Night, Sunrise, Ascent, Entry into the Forest, Wandering by the Brook, By the Waterfall, Apparition, On the Flowering Meadows, On the Pastures, Through the Thicket and Briar, On the Glacier, Dangerous Moment, On the Summit, Vision, Mists Arrive, The Sun Gradually Darkens, Elegy, Calm before the Storm, Tempest and Storm, Descent, Sunset, Echo, and Night.

Despite its philosophical roots, Eine Alpensinfonie strikes one as outwardly unphilosophical, proclaiming with startling beauty the glories of the natural world. It is unprecedented in Strauss’s output both in terms of duration (fifty minutes) and size (requiring over 140 players, including wind and thunder machines, cowbells, offstage horns, trumpets, and trombones). The dynamic range, from the near silence of dawn to the explosive alpine storm, is unmatched among the tone poems. That very dazzling, evocative orchestra caused mixed critical reaction after the October 1915 premiere; some derided it as “cinema music,” a prescient claim, given that Germany was on the verge of a cinematic revolution that would commence shortly after the First World War.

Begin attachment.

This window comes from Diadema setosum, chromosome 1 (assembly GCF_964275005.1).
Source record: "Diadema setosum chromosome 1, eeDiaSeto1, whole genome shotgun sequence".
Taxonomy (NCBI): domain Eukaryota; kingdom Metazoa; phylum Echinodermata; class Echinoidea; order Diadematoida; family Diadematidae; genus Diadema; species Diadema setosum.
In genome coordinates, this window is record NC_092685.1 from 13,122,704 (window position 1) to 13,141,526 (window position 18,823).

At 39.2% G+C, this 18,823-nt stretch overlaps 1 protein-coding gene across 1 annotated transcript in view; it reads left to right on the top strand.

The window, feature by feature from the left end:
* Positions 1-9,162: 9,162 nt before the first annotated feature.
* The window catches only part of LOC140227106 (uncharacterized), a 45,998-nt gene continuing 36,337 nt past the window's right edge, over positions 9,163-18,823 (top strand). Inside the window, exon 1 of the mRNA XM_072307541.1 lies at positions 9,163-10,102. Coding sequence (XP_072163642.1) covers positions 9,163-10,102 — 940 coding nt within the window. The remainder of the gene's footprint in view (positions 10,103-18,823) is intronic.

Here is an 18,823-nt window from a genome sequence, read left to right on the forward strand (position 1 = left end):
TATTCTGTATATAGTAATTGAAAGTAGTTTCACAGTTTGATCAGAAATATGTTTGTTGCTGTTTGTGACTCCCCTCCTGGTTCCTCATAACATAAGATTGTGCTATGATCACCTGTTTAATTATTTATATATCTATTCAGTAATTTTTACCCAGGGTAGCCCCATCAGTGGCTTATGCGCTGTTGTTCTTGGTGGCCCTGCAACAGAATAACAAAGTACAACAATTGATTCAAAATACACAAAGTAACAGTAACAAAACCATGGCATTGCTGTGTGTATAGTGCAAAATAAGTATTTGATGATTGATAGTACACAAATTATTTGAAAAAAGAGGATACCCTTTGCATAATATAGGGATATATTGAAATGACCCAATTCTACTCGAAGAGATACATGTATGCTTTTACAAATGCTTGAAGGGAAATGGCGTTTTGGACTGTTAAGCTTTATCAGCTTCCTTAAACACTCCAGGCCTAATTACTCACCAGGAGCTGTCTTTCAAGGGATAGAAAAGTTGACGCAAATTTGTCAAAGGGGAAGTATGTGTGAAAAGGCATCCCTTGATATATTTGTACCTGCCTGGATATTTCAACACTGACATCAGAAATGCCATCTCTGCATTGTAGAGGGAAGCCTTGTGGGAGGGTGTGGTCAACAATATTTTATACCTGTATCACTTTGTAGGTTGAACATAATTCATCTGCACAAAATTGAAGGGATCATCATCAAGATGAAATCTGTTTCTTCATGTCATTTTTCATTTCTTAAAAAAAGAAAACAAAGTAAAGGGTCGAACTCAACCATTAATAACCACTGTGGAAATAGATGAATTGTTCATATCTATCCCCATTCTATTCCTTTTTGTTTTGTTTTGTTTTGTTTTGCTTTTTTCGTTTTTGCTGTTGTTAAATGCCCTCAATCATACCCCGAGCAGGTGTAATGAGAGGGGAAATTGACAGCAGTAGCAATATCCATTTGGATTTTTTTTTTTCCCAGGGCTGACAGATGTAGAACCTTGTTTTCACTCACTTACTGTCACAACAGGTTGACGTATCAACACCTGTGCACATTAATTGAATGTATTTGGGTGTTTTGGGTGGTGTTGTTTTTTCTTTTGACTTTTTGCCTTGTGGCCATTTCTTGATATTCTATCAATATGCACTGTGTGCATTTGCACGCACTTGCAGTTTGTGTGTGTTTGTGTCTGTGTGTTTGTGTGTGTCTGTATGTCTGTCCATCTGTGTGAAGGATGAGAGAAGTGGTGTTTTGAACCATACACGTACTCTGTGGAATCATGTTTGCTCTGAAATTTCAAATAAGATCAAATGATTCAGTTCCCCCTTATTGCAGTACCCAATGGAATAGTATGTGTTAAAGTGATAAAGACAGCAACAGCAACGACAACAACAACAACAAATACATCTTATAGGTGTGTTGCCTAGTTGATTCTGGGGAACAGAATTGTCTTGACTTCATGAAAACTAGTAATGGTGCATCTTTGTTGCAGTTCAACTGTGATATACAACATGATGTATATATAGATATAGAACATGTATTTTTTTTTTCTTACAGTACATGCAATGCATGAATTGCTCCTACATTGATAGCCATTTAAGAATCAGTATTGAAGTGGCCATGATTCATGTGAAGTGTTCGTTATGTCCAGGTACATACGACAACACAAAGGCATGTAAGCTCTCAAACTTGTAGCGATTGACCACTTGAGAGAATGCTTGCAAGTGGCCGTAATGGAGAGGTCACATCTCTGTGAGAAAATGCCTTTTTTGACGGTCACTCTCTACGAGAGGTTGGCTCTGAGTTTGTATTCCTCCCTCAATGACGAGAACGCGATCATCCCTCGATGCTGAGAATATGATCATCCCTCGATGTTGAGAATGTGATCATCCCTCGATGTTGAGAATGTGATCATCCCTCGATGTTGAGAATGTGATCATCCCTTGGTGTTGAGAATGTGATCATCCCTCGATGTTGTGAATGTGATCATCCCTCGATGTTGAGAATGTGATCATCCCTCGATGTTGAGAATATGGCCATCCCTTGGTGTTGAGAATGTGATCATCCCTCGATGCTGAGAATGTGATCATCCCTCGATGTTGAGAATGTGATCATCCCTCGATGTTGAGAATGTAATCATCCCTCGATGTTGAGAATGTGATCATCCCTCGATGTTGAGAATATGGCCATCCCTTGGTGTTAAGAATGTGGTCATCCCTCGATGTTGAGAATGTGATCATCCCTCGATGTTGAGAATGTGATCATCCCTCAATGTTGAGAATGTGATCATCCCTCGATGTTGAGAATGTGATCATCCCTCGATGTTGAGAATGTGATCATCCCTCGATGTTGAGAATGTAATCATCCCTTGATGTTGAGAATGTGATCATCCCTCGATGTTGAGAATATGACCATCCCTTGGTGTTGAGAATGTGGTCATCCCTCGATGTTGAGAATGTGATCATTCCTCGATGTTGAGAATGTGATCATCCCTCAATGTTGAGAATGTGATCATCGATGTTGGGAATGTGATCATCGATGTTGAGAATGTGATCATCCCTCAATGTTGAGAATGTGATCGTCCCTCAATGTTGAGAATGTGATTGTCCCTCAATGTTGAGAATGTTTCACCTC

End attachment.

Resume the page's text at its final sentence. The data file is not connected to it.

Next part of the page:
In the day of analog LPs, the Alpine Symphony was among Strauss’s least recorded (and, by extension, least regarded) tone poems. There were only three recordings made in the 1950s, four in the ‘60s, and three in the ‘70s. That all changed with the advent of digital recording and the compact disc, which could accommodate that very unprecedented dynamic range. With the introduction of CDs in the 1980s, there was a sonic explosion with 14 recordings. The 1990s saw 19 CDs, and from 2000 to the present well over 50 recordings have been released. This geometric expansion directly affected current concert hall offerings as well. Indeed, any orchestra that wishes to call itself a major symphonic ensemble offers An Alpine Symphony in their repertoire.

Bryan Gilliam

Professor Emeritus of Music at Duke University, Bryan Gilliam is a scholar of 19th- and 20th-century German music. He is the author of The life of Richard Strauss in the Cambridge Musical lives series as well as editor of several volumes of Strauss scholarship. His most recent book is Rounding Wagner’s Mountain: Richard Strauss and Modern German Opera.